As a result, Germanic tribes and other nomadic peoples launched raids south and west across Rome's northern border into Gaul and across the Danube. Beginning in 162 and continuing until 165, an invasion of Chatti and Chauci in the provinces of Raetia and Germania Superior was repulsed. In late 166 or early 167, a force of 6,000 Langobardi and Lacringi invaded Pannonia; this invasion was defeated by local forces with relative ease, but they marked the beginning of what was to come. In their aftermath, the military governor of Pannonia, Marcus Iallius Bassus, initiated negotiations with 11 tribes. In these negotiations, the Marcomannic king Ballomar, a Roman client, acted as a mediator. In the event, a truce was agreed upon and the tribes withdrew from Roman territory, but no permanent agreement was reached. In the same year and the Sarmatian Iazyges invaded Dacia, succeeded in killing its governor, Calpurnius Proculus. To counter them, Legio V Macedonica, a veteran of the Parthian campaign, was moved from Moesia Inferior to Dacia Superior, closer to the enemy.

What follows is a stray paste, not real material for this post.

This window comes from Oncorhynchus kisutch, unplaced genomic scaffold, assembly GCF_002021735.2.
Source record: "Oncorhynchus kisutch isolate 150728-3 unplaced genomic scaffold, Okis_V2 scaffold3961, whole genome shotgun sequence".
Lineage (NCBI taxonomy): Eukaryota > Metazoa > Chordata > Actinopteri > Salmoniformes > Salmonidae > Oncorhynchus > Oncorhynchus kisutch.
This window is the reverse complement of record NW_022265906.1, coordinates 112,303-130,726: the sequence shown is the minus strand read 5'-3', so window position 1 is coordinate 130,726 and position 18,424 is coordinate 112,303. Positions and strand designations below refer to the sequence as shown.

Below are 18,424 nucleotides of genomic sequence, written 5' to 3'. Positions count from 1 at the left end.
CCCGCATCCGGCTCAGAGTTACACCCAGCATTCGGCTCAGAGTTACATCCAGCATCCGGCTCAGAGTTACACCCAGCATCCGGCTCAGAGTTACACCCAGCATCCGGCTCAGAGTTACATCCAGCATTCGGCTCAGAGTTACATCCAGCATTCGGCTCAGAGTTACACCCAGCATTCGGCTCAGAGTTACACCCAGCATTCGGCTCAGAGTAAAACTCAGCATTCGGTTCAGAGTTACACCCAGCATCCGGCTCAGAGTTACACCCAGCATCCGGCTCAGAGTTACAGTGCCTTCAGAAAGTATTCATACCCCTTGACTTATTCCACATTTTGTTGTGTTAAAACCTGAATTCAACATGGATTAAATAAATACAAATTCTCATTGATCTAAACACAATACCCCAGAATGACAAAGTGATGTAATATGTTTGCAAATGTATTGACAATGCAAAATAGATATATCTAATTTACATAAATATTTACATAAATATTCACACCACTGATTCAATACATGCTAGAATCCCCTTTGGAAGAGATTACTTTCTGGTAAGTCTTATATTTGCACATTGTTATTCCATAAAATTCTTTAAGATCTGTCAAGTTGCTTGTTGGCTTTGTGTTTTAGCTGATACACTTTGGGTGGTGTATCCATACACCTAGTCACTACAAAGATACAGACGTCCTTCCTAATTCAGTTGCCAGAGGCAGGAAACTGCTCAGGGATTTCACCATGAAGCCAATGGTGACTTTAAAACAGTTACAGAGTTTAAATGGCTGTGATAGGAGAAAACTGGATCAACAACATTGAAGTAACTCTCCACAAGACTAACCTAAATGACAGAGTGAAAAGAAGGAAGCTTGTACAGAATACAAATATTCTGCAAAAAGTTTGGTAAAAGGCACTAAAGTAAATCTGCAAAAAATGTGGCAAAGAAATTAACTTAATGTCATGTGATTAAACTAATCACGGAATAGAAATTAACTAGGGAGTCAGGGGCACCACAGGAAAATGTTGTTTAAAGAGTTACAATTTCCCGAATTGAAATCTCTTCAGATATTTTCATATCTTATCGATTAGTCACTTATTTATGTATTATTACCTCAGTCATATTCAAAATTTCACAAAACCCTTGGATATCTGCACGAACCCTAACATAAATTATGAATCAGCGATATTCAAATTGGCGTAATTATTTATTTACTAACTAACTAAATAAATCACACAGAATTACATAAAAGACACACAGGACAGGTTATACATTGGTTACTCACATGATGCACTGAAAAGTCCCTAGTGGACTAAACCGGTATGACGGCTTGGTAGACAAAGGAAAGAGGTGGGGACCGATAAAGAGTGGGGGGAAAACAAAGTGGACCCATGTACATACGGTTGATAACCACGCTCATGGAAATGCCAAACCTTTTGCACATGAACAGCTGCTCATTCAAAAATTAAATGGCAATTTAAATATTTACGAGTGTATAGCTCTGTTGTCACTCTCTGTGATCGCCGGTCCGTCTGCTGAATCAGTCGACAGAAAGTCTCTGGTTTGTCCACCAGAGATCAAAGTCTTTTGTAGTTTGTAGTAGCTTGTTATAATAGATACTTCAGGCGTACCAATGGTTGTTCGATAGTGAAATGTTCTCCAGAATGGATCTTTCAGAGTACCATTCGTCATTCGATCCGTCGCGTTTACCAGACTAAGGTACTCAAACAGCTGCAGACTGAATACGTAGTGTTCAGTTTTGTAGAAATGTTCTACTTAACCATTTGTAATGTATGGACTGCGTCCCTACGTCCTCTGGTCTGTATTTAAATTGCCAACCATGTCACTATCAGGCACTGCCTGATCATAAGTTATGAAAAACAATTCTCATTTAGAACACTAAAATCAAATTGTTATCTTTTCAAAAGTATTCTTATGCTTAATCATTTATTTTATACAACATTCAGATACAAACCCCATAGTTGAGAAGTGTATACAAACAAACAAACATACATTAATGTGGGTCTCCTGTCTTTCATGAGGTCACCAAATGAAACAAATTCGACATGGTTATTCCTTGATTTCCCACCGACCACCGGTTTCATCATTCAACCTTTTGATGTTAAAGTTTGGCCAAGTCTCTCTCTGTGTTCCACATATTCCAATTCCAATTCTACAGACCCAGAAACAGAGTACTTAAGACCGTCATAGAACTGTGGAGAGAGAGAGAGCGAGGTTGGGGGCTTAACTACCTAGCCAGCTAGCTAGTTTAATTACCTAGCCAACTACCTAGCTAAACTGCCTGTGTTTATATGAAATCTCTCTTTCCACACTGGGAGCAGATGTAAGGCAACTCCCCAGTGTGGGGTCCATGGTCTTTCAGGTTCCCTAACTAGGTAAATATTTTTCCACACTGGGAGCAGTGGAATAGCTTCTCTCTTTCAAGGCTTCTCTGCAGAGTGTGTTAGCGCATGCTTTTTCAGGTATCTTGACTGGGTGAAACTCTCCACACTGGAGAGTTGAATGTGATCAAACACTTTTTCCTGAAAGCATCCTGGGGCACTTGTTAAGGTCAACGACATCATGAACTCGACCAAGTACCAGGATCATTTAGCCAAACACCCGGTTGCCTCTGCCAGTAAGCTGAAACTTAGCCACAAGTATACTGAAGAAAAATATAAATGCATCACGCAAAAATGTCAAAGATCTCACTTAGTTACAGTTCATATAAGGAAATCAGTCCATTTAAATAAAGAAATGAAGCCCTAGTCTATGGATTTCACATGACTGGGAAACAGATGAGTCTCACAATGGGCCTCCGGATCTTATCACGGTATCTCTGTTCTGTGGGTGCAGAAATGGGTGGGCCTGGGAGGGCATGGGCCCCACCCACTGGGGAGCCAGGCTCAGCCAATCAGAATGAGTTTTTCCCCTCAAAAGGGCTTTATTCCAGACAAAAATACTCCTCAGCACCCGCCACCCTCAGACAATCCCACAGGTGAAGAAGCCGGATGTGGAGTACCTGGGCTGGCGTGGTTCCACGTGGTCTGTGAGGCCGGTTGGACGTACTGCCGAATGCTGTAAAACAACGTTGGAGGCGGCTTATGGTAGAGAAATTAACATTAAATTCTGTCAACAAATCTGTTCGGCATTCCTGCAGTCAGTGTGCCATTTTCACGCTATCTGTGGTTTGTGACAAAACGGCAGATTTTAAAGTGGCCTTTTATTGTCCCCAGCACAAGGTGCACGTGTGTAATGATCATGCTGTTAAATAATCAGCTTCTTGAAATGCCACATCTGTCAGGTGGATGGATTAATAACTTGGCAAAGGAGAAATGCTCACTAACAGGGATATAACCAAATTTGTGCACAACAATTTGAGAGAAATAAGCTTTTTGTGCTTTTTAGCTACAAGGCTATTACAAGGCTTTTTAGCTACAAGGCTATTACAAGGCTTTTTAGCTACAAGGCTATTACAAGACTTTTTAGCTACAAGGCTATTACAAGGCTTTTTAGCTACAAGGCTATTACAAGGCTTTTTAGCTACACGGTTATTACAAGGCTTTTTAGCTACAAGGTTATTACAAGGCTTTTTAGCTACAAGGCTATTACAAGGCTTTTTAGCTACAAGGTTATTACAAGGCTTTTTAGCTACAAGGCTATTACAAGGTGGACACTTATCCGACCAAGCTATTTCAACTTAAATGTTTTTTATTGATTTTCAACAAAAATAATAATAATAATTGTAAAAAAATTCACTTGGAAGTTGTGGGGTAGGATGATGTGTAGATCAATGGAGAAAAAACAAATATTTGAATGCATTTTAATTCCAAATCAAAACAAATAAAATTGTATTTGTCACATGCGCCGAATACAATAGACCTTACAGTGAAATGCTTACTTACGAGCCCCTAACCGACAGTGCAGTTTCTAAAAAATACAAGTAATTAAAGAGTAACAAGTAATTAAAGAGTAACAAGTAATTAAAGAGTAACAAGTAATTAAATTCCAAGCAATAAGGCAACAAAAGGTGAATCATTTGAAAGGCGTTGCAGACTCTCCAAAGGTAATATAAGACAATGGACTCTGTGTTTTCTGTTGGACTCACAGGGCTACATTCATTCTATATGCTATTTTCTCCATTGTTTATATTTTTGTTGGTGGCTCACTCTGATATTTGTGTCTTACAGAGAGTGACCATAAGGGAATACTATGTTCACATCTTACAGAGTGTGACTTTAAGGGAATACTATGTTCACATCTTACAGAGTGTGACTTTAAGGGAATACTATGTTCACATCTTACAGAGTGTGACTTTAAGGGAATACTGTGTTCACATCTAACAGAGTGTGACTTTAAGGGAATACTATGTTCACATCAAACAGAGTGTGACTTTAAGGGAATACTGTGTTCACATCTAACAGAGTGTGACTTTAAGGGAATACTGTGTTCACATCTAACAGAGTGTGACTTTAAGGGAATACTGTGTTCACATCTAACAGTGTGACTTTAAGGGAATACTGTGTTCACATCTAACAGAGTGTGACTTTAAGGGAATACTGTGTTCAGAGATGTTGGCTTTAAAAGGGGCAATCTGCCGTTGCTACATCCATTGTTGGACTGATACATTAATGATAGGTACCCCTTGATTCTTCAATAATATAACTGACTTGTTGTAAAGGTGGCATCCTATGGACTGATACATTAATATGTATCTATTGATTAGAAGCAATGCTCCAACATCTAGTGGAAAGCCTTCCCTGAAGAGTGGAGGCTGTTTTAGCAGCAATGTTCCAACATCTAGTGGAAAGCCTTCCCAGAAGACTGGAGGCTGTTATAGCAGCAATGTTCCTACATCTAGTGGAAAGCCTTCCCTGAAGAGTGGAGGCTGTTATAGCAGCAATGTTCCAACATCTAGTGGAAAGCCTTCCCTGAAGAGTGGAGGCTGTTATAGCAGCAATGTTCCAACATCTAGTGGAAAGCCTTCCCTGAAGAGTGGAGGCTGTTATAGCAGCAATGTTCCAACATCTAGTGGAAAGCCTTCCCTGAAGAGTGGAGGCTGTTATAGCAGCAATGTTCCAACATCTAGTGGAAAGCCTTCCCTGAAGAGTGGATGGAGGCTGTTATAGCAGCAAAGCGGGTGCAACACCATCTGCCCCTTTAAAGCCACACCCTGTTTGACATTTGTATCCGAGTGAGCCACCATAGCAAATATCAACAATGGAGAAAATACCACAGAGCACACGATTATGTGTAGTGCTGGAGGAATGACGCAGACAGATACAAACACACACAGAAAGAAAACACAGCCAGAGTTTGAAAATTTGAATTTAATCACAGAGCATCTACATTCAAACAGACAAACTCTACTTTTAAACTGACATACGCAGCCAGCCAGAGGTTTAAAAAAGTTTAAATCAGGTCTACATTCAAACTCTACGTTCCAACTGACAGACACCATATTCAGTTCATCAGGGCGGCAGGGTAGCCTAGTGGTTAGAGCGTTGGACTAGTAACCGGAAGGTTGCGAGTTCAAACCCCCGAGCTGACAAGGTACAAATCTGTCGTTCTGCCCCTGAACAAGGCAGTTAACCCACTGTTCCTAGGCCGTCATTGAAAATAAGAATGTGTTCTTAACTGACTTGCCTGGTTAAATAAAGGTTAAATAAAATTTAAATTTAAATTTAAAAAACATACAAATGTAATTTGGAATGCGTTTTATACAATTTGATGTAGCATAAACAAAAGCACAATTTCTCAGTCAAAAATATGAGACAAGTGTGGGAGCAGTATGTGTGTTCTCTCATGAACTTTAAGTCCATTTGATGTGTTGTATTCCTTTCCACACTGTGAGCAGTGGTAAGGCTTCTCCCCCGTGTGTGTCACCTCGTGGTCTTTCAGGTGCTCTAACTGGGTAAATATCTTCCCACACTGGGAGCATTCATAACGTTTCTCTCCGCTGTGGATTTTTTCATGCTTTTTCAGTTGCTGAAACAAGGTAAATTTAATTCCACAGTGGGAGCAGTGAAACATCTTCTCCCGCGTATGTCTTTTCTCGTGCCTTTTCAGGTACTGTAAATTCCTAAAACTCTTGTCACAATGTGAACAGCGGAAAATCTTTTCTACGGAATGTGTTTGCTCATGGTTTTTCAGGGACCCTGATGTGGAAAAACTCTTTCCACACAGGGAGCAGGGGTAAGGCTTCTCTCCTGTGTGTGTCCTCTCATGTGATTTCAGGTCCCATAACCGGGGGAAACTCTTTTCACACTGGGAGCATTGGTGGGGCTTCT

During that time, as plague was ravaging the empire, Marcus Aurelius was unable to do more, the punitive expedition he was planning to lead in person was postponed until 168. In the spring of that year, Marcus Aurelius, together with Lucius Verus, set forth from Rome, established their headquarters at Aquileia; the two emperors supervised a reorganization of the defences of Italy and the Illyricum, raised two new legions, Legio II Italica and Legio III Italica, crossed the Alps into Pannonia. The Marcomanni and the Victuali had crossed the Danube into the province, but, at least according to the Historia Augusta, the approach of the imperial army to Carnuntum was sufficient to persuade them to withdraw and offer assurances of good conduct; the two emperors returned to Aquileia for the winter, but on the way, in January 169, Lucius Verus died. Marcus returned to Rome to oversee his co-emperor's funeral. In the autumn of 169, Marcus set out from Rome, together with his son-in-law Claudius Pompeianus, who would become his closest aide during the war.